|The Kenya shilling: used by |
nearly 60 million people in the bloc
Will a monetary union benefit the East Africa Common Market? Can it succeed? These are questions many “an expert and observer” have asked in the recent past. The economic conditions in
East Africa, says critics, are not favourable for a
Monetary Union come mid–next year.
The experts do not foresee the bloc being ready for a monetary
Union until after 2015. What are the
problems cited: Weak domestic currencies, rising inflation, economic disparity
within the member-states and among the states and general
unpreparedness-whatever that means.
|The Tanzanian Currency: |
the third weakest currency in EA
Just the same problems the pro- monetary union lobby says a single currency would solve. The single–currency school accuses the critics of “crying wolf.” Of creating mountains out of Mole hills.To be sure, the single -currency school avers, inflation in East Africa is high, ranging between 19.8 per cent per year in
to 31 per cent in .
However, a closer look at the drivers of inflation shows that they are temporary in nature. A prolonged drought in the region resulted in food shortages which in turn send, food prices skyrocketing. The other driver is high crude prices in the international market. To some extend the debt crisis in
weakened our currencies as demand for the green buck in the international
But these conditions are reversing: the rains are pouring heavily; Crude prices in the world market have turned south and the panic caused by the debt crisis in
With all conditions looking north the currencies are now recovering their foot hold against the green buck. Even the
recently, billed the worst performing currency in the world against the US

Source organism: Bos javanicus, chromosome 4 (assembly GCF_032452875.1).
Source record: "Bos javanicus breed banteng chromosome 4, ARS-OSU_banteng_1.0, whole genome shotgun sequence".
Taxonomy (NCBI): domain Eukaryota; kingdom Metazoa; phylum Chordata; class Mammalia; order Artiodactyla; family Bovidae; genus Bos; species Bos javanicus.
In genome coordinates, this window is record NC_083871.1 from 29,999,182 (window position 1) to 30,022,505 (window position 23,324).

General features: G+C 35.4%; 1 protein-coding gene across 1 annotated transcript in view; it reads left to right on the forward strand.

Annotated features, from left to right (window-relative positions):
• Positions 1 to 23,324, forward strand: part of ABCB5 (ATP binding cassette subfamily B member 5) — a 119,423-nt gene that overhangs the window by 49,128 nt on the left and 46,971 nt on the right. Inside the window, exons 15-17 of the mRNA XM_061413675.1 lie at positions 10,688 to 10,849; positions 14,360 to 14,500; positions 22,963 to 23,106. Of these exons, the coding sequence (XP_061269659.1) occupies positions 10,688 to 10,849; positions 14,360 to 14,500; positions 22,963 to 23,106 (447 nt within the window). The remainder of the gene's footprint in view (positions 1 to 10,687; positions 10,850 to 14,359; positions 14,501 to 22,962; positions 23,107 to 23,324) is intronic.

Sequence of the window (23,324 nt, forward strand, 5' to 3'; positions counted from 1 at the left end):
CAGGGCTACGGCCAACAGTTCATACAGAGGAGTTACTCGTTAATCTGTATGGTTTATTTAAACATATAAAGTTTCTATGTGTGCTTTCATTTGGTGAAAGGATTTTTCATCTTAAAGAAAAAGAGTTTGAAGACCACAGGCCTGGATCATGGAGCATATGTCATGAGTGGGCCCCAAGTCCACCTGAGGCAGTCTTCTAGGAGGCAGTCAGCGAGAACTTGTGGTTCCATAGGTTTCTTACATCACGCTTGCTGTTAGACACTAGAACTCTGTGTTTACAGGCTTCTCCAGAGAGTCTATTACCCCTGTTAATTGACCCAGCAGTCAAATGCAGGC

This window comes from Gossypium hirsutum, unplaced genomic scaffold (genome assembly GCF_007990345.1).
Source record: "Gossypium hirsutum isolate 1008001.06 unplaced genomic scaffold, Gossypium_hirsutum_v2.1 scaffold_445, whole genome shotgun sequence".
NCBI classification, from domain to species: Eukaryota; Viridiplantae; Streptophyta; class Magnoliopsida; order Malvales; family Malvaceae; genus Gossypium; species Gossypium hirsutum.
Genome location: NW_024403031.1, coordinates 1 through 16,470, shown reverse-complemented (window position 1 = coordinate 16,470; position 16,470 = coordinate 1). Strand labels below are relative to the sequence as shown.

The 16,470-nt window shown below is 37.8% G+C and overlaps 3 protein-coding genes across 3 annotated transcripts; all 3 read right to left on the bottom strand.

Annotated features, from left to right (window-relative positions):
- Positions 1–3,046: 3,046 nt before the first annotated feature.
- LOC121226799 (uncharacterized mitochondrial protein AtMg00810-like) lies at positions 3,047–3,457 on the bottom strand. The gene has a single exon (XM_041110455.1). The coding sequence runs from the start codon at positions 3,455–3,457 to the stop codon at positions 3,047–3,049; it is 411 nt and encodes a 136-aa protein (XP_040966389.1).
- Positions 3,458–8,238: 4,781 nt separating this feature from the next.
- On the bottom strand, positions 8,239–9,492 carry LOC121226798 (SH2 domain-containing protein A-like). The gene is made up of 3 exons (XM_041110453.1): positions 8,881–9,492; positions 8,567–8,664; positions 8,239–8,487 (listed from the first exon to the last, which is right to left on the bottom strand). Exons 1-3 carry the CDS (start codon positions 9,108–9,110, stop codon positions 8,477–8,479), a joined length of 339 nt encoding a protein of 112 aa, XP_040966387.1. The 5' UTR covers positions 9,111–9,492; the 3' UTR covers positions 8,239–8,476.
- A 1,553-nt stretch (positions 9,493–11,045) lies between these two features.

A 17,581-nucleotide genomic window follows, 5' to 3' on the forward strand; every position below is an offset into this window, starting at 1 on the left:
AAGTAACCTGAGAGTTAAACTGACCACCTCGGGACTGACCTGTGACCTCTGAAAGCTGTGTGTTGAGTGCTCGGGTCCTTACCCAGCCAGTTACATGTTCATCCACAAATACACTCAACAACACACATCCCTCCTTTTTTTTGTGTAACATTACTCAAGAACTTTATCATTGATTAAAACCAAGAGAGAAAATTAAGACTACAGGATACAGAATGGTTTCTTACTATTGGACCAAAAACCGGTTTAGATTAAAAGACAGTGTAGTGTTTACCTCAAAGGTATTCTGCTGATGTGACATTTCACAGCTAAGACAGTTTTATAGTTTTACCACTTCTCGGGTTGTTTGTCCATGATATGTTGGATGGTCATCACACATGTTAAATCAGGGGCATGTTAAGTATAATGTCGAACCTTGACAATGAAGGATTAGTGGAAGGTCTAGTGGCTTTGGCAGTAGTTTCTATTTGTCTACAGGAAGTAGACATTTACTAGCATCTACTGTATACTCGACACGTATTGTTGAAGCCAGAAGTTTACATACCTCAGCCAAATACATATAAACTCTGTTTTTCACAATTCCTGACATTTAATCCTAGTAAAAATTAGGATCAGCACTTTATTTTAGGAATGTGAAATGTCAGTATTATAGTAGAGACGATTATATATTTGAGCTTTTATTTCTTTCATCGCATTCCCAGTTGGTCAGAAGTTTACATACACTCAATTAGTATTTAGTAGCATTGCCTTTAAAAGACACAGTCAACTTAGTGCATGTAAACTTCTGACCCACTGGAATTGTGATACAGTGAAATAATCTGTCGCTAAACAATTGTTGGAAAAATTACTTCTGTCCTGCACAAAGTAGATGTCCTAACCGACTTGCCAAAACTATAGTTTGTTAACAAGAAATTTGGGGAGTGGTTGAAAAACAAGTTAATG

dollar has turned round. It is now billed as the best-performing currency in
the world against the US dollar. Kenya
The trend in
East Africa is;
good rains lead to the collapse of food prices and consequently, food-driven
inflation. Unless the debt crisis in Europe
spins out of control, demand for the green back has declined and local
currencies are revaluing. These coupled with the decline in crude oil prices
are a recipe for a decline in inflation. Experts are now looking at single
digit inflation by the end of Q1 next year.
Such developments, says the pro-School, nullify pessimists’ argument of
volatile economic conditions.
They cite the example of the
shilling which almost the official currency in large parts of Tanzania, Uganda
If for argument’s sake, the shilling were to become the official currency in
the region, what would happen to domestic prices across the board? Somalia
for instance, prices would decline by nearly 322 per cent so that items that
cost 100s of shillings would cost in the 10s of shilling. Those that cost tens
of thousands would come down to hundreds. In Tanzania Uganda,
prices would decline by 783 per cent while in Rwanda
the price declines would range between 35.4 and 30 percent. Burundi
In effect, the domestic prices of goods and services will be re-valued and so would the wealth of the region.
shilling is used as a store of value and also for trade in the region. One can
book a Middle level Hotel in Arusha and Moshi and other parts of Kenya Tanzania that border Kenya
shilling. One can also buy a pack of cigarettes at the Kiosk across the street
The same is the case in
The stronger Somalia
shilling is valued as a means of exchange and a store of value. We are talking
about ordinary vendors on the street not a savvy businessman in a stripped
The upshot here is: East Africans know a stronger currency when they see it and they use it for business. So we might say that the small business man in East Africa has contributed to the weakening of their domestic currencies by preferring the
shilling to their domestic currency. Kenya
The implication is: a stronger foreign currency is preferable to a weak domestic currency. Even in
, some ambitious people prefer
holding the US dollar to the local currency which they consider volatile. Kenya
A stronger East African currency would probably be stronger than the
shilling. This would mean that the GDP of the region would be revalued in terms
of the domestic currency and inflation would dip. Kenya
Just imagine. How would a currency used by 130 million people affect: consumption, production and employment creation in the region? How would it affect the competitiveness of our exports to the world market? How would it affect regional foreign debt? How would it affect debt service especially in the weaker economies? Think about it.